Step Two: Multiple Confrontations – Oftentimes, the behavior goes unchecked even after one Christian is confronted by another. When this happens scripture encourages Christians to escalate the process to involve one or two other Christians. In many cases, when a Christian in err is confronted multiple times by multiple people they will grasp that what others are perceiving of their behavior is not one isolated perspective. If after multiple confrontations the church member confronted acknowledges and repents of his/her behavior, the goal of the confrontation has been achieved – the erring Christian has changed his/her ways and the matter is considered resolved. In a church the size of YOUR CHURCH, this happens quite frequently at the volunteer level with limited staff involvement.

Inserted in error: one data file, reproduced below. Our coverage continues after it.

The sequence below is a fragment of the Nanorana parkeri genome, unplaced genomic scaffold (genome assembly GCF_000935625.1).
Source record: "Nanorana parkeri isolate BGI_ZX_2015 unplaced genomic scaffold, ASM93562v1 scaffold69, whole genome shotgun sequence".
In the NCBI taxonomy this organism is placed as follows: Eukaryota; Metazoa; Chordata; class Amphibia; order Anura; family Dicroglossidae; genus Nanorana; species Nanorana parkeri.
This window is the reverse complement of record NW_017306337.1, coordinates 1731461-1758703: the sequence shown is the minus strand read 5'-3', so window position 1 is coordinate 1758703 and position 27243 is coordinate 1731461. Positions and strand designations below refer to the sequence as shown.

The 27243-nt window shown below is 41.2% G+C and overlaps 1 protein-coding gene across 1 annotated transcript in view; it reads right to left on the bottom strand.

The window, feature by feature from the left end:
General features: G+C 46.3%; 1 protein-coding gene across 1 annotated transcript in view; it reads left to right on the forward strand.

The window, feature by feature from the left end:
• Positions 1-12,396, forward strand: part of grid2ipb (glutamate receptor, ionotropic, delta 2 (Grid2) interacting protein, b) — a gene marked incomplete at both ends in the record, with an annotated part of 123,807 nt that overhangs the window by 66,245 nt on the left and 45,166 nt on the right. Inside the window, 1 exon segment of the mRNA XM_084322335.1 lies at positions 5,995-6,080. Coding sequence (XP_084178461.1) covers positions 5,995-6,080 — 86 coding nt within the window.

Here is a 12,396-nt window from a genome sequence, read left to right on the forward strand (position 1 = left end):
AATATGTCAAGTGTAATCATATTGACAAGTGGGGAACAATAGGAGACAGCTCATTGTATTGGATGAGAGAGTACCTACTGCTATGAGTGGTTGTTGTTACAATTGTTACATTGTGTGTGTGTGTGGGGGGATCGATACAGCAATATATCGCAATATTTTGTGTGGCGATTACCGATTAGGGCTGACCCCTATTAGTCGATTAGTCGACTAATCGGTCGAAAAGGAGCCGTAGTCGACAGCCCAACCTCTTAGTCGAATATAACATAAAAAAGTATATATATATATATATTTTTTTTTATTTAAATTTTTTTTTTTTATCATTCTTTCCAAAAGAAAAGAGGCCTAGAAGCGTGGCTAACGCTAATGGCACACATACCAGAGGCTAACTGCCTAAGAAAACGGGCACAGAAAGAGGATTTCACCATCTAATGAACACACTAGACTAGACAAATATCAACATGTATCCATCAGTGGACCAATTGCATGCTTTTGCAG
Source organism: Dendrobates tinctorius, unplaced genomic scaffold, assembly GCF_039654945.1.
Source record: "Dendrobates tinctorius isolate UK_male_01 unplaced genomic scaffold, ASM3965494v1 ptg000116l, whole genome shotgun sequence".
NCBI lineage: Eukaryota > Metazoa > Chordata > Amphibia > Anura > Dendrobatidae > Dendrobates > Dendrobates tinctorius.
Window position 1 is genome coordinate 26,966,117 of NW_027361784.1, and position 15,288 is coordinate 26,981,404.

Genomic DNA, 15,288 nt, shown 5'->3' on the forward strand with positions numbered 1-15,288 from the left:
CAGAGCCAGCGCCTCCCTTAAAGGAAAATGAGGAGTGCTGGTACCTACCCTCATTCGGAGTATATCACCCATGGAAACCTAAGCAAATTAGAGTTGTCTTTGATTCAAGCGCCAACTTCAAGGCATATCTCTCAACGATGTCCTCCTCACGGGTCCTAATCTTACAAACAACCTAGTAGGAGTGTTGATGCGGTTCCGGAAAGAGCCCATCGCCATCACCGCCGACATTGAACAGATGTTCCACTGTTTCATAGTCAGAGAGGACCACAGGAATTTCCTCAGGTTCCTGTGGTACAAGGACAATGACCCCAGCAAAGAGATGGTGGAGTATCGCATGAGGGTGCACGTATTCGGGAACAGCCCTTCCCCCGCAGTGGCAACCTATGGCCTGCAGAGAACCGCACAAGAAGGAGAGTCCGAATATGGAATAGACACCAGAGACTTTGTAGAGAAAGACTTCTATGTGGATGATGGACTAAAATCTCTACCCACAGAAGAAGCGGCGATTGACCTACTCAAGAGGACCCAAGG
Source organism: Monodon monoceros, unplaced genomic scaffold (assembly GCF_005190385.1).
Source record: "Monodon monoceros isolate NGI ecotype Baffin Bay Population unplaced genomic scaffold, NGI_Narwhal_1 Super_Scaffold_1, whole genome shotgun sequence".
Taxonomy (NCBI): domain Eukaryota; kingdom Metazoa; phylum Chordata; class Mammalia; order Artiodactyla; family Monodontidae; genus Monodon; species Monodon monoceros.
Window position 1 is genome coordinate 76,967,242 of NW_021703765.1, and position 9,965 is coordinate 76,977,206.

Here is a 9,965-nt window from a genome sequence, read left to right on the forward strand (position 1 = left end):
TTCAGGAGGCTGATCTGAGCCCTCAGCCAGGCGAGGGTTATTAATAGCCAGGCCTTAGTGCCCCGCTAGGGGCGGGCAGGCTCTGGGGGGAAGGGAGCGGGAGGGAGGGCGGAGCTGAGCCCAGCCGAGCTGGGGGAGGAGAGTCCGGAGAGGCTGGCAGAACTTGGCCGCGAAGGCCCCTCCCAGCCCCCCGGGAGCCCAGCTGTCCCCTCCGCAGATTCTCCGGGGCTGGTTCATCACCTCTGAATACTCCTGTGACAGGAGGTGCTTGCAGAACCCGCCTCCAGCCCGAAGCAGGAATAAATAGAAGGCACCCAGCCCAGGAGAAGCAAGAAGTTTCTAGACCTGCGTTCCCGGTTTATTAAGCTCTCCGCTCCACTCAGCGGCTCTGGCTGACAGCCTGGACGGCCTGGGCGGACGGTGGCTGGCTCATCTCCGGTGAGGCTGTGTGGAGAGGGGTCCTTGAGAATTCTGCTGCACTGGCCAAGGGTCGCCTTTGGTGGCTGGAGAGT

Step Three: Church Staff Confrontation (Implementation of Restoration Process) – Unfortunately, sometimes Christians will not change their persistent unrepentant sin, divisive behavior, and/or aberrant doctrinal teaching, even after multiple confrontations. When this occurs, the executive staff steps in to lead the unrepentant church member through a detailed restoration process. Before the executive staff meets with the church member in question, a member of the staff will contact and interview those church members who have been involved in confrontations with or otherwise have been impacted by the church member in question. These interviews are documented for the record. At this meeting, the church member is asked to acknowledge and repent of their behavior as well as submit to a detailed restoration process. If the church member in error submits to and completes the restoration process the goal of the confrontation has been achieved. The erring Christian has changed his/her behavior and the matter is considered to be resolved. If a church member refuses to participate in the restoration process, the executive staff will proceed to step four. A refusal to meet with the executive staff on the part of the church member in question will be interpreted as a “refusal to participate in the restoration process.”